What struck me more than the fauna was the flora. There are some outstanding oaks throughout the marsh. And then there's the row of Bald Cypress trees growing in the stream next to the observation deck at the head of the bird trail. I noticed their uniform branching and deeply furrowed trunks. For such a tough tree they have a very fine texture.
I have been considering planting some Bald Cypress in our windbreak and now that I've seen their beautiful, red trunks and lovely pyramidal shape, I have made up my mind that I must plant some. Who could turn down such nice looking trees? The bonus is they can handle all sorts of soil conditions from dry to knee-deep water. Perfect for our windbreak!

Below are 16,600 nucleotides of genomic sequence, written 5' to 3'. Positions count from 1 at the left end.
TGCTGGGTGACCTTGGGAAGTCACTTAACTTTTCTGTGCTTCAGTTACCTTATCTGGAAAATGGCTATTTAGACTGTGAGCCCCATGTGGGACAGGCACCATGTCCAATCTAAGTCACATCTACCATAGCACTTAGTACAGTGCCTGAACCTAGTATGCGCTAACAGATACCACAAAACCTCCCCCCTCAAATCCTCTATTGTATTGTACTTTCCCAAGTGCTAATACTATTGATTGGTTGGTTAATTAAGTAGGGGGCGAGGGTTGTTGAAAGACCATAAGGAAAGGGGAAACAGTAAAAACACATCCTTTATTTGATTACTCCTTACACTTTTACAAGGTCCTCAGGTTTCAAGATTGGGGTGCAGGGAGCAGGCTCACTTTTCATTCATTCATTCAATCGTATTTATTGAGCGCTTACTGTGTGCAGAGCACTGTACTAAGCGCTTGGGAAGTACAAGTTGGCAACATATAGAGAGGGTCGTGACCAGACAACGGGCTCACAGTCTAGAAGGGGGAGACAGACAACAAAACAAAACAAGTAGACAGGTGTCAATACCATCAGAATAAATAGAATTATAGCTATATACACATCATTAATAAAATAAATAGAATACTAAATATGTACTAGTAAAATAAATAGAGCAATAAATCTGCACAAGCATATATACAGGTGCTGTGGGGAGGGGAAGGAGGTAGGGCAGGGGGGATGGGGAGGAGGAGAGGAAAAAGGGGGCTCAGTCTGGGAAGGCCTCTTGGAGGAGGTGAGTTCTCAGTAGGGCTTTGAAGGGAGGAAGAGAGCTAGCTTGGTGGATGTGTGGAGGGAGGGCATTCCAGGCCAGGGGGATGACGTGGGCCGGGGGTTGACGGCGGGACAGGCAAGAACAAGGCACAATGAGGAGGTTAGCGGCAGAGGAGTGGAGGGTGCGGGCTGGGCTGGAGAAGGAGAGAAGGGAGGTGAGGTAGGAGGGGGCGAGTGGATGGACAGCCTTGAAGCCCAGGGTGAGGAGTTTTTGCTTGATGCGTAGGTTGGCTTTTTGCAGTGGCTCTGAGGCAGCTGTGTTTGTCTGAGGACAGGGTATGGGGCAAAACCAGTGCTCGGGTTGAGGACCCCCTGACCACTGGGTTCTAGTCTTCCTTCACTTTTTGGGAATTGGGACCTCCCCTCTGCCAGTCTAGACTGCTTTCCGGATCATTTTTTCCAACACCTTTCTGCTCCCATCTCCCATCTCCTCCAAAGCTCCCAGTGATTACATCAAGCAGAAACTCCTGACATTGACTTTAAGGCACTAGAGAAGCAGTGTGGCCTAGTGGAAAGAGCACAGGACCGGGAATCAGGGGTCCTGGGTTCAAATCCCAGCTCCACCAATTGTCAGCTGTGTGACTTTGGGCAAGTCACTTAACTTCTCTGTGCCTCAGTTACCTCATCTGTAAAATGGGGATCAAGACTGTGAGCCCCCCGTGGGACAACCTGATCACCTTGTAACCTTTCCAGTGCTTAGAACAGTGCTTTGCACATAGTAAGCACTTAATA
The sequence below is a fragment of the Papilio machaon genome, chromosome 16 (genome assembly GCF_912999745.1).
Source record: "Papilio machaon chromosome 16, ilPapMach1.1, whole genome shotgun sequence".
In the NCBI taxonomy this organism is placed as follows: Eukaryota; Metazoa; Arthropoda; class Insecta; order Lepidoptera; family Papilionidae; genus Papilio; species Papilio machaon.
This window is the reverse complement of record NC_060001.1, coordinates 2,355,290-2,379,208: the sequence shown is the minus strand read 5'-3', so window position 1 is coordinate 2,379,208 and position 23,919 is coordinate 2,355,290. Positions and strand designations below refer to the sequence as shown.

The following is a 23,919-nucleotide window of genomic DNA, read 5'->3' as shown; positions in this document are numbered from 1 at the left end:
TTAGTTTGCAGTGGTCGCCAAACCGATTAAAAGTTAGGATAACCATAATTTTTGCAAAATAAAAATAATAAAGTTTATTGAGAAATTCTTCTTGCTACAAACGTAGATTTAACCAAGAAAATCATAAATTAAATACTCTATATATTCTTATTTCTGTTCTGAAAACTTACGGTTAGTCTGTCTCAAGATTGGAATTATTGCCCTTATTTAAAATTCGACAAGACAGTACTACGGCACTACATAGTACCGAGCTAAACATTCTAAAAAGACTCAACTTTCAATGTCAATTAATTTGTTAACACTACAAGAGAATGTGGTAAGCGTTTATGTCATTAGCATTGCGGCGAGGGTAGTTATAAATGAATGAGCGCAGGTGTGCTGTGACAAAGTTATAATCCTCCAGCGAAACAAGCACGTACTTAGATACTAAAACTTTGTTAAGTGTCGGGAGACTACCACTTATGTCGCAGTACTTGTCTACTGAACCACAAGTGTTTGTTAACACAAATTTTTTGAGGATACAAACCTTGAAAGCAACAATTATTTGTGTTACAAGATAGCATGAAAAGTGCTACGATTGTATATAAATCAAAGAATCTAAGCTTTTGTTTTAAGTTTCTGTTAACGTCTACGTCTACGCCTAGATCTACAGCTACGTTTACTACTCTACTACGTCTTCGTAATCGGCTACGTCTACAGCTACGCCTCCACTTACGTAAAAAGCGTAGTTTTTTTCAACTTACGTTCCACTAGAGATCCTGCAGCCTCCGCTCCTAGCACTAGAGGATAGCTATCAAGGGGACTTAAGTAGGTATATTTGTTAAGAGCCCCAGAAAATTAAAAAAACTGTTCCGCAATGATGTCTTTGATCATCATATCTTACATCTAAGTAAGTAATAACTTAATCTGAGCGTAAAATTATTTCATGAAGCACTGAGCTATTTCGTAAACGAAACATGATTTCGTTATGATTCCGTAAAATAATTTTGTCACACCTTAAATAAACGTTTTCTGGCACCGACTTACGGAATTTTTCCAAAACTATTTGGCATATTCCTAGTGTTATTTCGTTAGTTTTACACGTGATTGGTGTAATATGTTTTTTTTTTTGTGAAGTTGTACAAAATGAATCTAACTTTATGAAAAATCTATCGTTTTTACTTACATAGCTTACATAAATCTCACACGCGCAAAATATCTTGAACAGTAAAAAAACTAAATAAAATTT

I think the one negative aspect of Bald Cypress trees is they are deciduous. That means little to no windbreak protection in the winter, something that makes spruces and Arborvitaes preferred plantings for windbreak areas. I think deciduous conifers are oddballs, but I grew up with evergreens and I'm not used to seeing a conifer drop its needles completely. Still, I'd like to have some beautiful Bald Cypress trees like the ones I saw today. Come next spring when the soil and water conservation district offers tree seedlings for sale, I'll be sure to order some Bald Cypress babies for the windbreak.